Wednesday, March 12, 2014
WASHINGTON – Blaine House hopeful Eliot Cutler has a word for the two-party system that he argues is poisoning the political process: duopoly.
And if Cutler’s comments at a Washington panel discussion on Thursday were any indication, Mainers can expect to hear a lot more about this alleged Democratic-Republican stranglehold during the next 11 months.
“In America today we have a duopoly – literally, a duopoly in our political system – and enormous amounts of voters are disenfranchised,” Cutler said as part of a panel discussion on political polarization held at New York University's Washington, DC, academic center. “And I have never seen a duopoly that wants to reform the system of which it is a part because they’re doing well and the public interest isn’t their principle concern.”
Webster’s Dictionary defines a duopoly as “the market condition which exists when there are two sellers only.” Cutler, an independent who also made the duopoly claim during his 2010 gubernatorial bid, used the term at least eight times during his initial remarks as part of the panel discussion sponsored by NYU's School of Law.
He then elaborated on his theory with an analogy in which shoe-shoppers had only two choices: red-laced shoes and blue-laced shoes.
“And if you want loafers, you’re out of luck,” Cutler said.
There are more independent or “unenrolled” voters in Maine than either registered Democrats or Republicans. Yet Cutler said fundraising rules in Maine disadvantage independents because they can only raise money for the general election while party candidates can max-out contributions from individual donors separately during the primary and the general election.
“It’s all about the money,” Cutler said. “And the money, both nationally and in Maine, I believe is creating the polarization and is creating the dysfunction.”
Cutler also said he does not believe the rise of wealthy candidates self-funding their campaigns is beneficial to politics – an irony that the well-off Cape Elizabeth resident acknowledged given the fact that he self-financed roughly half of his $2.2 million campaign in 2010.
Of course, Cutler also can’t afford to not play the money game if he hopes to have any chance of winning next year.
Maine’s 2010 gubernatorial election was the costliest in state history. Early indications are that the 2014 contest between Cutler, Republican Gov. Paul LePage and Democratic U.S. Rep. Mike Michaud could easily top it.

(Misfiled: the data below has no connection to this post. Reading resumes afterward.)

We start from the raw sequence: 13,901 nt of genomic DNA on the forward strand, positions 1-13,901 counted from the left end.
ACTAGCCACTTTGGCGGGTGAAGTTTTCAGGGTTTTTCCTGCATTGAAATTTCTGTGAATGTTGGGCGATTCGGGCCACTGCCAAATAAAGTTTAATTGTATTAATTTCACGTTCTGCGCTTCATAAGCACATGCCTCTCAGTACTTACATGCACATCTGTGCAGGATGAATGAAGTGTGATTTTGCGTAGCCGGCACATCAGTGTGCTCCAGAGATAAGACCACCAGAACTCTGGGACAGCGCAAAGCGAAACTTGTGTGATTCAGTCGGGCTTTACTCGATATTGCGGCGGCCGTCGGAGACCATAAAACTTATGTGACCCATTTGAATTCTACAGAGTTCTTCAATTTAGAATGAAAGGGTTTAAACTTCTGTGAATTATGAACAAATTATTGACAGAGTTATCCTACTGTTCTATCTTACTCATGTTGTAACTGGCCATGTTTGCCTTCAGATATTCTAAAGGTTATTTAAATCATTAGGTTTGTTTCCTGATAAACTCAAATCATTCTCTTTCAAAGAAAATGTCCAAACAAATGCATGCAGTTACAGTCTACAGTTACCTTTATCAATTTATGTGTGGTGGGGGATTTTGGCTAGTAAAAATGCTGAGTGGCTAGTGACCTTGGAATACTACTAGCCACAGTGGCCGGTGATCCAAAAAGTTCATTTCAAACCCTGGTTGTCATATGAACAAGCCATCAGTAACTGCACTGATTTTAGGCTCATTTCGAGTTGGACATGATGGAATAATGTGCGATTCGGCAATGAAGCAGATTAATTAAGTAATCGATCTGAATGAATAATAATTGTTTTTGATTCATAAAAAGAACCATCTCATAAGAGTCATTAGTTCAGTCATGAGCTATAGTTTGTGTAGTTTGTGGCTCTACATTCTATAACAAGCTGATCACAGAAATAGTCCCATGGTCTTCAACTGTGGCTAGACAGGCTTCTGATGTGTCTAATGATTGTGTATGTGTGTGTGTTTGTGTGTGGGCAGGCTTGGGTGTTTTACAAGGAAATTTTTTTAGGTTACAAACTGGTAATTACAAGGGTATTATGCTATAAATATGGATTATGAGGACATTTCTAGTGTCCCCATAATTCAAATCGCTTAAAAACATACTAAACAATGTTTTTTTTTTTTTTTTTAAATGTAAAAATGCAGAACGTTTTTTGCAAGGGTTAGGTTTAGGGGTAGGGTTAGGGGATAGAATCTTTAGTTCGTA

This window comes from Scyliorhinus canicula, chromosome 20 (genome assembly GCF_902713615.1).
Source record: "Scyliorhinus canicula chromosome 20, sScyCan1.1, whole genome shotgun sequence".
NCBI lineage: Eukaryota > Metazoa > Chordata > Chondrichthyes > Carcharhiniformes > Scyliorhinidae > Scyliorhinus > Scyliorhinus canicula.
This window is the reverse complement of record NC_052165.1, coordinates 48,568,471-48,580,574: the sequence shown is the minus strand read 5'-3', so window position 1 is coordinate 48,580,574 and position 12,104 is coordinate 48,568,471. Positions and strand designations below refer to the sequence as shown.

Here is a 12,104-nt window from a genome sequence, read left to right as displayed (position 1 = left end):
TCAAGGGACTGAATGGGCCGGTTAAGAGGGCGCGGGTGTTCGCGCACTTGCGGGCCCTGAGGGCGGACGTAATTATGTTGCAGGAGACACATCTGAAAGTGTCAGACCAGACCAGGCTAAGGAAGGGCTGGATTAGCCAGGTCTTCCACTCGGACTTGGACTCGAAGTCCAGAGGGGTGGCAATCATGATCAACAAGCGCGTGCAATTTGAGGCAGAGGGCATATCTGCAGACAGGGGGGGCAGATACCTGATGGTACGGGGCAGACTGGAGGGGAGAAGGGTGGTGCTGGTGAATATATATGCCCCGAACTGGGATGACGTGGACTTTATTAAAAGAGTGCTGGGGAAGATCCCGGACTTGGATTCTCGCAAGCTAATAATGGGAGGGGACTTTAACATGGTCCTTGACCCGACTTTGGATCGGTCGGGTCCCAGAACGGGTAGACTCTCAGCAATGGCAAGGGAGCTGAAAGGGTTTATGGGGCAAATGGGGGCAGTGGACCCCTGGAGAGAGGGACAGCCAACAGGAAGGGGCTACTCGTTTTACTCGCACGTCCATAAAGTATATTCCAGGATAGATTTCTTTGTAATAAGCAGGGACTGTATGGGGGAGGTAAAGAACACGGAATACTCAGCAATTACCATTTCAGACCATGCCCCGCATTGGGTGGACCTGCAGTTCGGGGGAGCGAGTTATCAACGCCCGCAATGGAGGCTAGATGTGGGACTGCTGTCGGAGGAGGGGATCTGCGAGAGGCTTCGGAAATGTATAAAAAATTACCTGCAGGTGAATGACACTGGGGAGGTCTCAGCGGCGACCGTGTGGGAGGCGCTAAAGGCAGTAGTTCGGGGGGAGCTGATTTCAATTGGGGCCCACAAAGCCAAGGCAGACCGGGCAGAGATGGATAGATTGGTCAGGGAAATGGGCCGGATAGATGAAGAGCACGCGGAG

Cutler has already raised more than $430,000, compared to $345,000 for LePage and $314,000 for Michaud. And immediately after bashing the big-money nature of modern political campaigns, Cutler hopped a flight to New York for a fundraiser attended, he said, by individuals connected to former New York City Mayor Michael Bloomberg.
Political watchers will remember that Bloomberg funneled large sums into Maine last year to support Sen. Angus King, a fellow independent who took the place of Republican Sen. Olympia Snowe in Washington. Cutler is hoping for – and likely counting on – some friendly outside groups willing to make “independent expenditures” to counter the anticipated heavy spending by Democratic and Republican groups backing Michaud and LePage.
But Cutler acknowledged that independents have done well in Maine, despite the alleged duopoly.
“Look, if I win this time,” Cutler said before immediately corrected himself with a smile. “When I win this time, Maine will be the first state in modern political history to have both an independent senator and an independent governor at the same time. That can spread and it ought to spread.”
Duopoly or not, Maine’s Democratic and Republican establishments are hoping to keep Cutler (and his hypothetical loafers) out of the Blaine House next year.
Kevin Miller is Washington bureau chief for the Portland Press Herald and MaineToday Media. He has worked as a journalist in Maine for 6 ½ years, covering the environment, politics and the State House. Before arriving in Maine, he wrote about politics, government and education for newspapers in Virginia and Maryland.
Kevin can be reached at 317-6256 or firstname.lastname@example.org
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